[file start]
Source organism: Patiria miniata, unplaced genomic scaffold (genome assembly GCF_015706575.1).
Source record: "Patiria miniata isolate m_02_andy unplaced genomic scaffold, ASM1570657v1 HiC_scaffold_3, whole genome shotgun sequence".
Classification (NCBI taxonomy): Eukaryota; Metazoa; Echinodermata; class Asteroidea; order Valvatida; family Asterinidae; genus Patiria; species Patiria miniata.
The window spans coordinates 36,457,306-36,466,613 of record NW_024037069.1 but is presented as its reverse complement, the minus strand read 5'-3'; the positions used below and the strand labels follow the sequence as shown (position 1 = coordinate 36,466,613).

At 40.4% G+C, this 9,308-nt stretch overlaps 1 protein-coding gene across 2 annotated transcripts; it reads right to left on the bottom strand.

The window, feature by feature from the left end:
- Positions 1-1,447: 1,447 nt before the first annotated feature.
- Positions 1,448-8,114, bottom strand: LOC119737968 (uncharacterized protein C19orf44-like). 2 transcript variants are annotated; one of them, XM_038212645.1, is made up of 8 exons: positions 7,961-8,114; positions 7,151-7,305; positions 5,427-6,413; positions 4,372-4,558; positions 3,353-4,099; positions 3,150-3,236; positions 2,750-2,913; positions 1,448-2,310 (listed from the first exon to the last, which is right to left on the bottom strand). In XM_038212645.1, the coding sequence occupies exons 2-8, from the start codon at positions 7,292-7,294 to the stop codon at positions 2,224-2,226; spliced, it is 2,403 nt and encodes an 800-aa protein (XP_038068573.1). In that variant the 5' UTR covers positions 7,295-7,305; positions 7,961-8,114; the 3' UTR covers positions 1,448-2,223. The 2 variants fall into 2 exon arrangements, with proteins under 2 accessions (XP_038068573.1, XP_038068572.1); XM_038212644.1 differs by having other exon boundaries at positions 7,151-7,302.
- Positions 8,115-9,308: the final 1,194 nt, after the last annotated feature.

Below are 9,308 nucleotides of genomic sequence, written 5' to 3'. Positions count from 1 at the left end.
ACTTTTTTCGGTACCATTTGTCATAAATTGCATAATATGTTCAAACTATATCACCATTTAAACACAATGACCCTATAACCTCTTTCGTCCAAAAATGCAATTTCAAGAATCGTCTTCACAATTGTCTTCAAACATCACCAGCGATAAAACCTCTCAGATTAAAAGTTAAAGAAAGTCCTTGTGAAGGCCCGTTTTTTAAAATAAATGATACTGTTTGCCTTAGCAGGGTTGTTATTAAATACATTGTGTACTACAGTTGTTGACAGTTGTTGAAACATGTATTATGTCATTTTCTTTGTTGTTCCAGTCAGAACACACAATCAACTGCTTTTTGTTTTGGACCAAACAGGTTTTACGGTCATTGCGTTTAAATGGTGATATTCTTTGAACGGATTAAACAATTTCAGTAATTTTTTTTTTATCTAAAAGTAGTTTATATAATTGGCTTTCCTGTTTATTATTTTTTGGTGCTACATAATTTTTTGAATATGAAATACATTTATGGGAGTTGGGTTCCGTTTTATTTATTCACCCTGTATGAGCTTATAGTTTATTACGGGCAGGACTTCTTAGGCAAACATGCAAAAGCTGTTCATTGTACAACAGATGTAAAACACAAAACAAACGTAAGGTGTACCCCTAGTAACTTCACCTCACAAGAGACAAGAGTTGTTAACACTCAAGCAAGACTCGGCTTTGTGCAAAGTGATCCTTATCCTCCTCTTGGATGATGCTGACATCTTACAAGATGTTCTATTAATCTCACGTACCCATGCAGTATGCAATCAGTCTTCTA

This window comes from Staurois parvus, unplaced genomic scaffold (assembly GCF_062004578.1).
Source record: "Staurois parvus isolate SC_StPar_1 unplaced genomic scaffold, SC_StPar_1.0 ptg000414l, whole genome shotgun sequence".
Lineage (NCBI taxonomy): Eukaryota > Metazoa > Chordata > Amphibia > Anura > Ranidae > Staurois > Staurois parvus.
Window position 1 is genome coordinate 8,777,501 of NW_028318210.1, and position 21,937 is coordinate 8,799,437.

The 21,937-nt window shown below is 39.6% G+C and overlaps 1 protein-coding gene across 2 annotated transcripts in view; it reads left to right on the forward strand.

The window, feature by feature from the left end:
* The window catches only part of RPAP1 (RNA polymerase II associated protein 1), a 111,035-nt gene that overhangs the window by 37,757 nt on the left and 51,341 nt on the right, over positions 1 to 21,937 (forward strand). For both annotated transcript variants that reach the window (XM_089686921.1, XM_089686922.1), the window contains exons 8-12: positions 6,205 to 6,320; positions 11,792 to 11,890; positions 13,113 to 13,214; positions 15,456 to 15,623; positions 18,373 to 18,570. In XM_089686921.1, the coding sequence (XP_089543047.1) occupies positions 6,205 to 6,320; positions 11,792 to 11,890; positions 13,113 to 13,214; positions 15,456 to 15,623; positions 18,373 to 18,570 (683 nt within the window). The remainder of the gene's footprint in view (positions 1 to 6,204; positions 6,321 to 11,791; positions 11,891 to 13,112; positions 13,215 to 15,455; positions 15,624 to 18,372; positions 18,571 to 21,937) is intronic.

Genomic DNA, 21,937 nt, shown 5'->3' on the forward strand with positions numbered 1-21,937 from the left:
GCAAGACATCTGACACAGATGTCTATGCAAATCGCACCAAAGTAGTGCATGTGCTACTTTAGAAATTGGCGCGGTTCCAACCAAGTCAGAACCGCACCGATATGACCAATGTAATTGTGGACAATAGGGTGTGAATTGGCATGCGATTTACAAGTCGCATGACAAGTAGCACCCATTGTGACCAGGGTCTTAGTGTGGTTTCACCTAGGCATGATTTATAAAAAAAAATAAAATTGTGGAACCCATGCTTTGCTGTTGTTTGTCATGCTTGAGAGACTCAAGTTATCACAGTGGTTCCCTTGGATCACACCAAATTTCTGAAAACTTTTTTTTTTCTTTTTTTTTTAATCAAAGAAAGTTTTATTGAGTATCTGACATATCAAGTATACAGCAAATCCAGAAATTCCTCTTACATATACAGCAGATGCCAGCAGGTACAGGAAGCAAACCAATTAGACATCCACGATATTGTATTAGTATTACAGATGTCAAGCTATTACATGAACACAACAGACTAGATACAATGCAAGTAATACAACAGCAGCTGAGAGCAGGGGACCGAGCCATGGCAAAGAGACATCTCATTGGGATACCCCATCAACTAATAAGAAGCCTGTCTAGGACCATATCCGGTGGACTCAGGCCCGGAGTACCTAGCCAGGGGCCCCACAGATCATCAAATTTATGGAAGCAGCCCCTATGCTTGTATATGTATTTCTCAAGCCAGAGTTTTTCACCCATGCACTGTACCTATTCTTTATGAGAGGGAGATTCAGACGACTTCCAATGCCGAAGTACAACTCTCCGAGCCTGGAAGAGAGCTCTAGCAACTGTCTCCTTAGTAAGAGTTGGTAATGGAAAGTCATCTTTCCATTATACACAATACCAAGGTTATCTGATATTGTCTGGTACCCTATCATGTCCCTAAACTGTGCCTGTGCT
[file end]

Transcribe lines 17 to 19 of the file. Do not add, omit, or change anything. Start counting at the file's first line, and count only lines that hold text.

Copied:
The window, feature by feature from the left end:
* The window catches only part of RPAP1 (RNA polymerase II associated protein 1), a 111,035-nt gene that overhangs the window by 37,757 nt on the left and 51,341 nt on the right, over positions 1 to 21,937 (forward strand). For both annotated transcript variants that reach the window (XM_089686921.1, XM_089686922.1), the window contains exons 8-12: positions 6,205 to 6,320; positions 11,792 to 11,890; positions 13,113 to 13,214; positions 15,456 to 15,623; positions 18,373 to 18,570. In XM_089686921.1, the coding sequence (XP_089543047.1) occupies positions 6,205 to 6,320; positions 11,792 to 11,890; positions 13,113 to 13,214; positions 15,456 to 15,623; positions 18,373 to 18,570 (683 nt within the window). The remainder of the gene's footprint in view (positions 1 to 6,204; positions 6,321 to 11,791; positions 11,891 to 13,112; positions 13,215 to 15,455; positions 15,624 to 18,372; positions 18,571 to 21,937) is intronic.

Genomic DNA, 21,937 nt, shown 5'->3' on the forward strand with positions numbered 1-21,937 from the left: